Neste Oil and Raisioagro have launched a research project to
investigate the potential of straw as a raw material for
producing renewable diesel, the companies confirmed on
Large quantities of waste straw are produced as agricultural
residue in Finland and elsewhere, and only a small proportion
of this is currently used.
The project will study whether a
logistically effective and efficient, large-scale straw
harvesting chain could be created in Finland. The researchers
will also look at the storability of straw for use as an
industrial input year-round. The project will be carried out by
Microbial oil technology developed by Neste Oil
enables straw to be used as a feedstock for producing
NExBTL renewable diesel. Neste Oil has tested
processing of straw for some years, and pilot-scale
microbial oil production trials were started last year when Europe's first microbial oil pilot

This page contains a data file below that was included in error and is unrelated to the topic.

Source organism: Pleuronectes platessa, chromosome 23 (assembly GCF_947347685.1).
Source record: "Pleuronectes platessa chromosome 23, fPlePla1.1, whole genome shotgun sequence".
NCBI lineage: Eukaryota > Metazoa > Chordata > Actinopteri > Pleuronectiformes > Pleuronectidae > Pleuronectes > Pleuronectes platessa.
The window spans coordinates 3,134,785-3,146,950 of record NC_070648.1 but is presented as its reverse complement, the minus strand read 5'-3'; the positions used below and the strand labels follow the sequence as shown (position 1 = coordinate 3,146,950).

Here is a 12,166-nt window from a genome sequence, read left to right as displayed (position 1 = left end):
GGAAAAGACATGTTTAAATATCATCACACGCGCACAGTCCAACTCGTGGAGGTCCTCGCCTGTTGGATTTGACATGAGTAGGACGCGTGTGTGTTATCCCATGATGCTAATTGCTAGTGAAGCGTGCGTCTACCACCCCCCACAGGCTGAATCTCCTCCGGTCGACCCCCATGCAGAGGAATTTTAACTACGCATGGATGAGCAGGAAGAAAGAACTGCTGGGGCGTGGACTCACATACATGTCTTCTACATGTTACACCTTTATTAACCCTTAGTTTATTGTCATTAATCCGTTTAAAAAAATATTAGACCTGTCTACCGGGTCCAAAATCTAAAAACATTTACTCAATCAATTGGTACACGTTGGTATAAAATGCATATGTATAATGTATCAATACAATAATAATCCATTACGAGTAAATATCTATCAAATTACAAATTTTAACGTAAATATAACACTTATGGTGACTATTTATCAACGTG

plant was commissioned at Porvoo.
"Microbial oil produced from industrial and agricultural
residues, such as straw, is one of our potential future feedstocks for producing
NExBTL renewable diesel," said Lars Peter Lindfors,
Neste Oil's senior vice president of technology. "We have already tested
the use of straw for producing microbial oil at our pilot plant
at Porvoo and the results have been promising.
"This latest research project will give us valuable new
information on the true potential straw offers as a feedstock for producing renewable
fuel in Finland and on the logistics chain needed to supply
straw in the quantity required for an industrial process like
ours," he added.
Neste Oil says it is currently the world's only biofuel producer capable of
producing premium-quality renewable fuel on an industrial scale
from more than 10 different feedstocks. The company is committed
to further extending its feedstock base in renewables, and to
increasing its use of waste and residues in particular.
Neste Oil currently invests around 40 million in research
and development (R&D) annually, the bulk of which goes on
research into renewable feedstocks and renewable refining technology.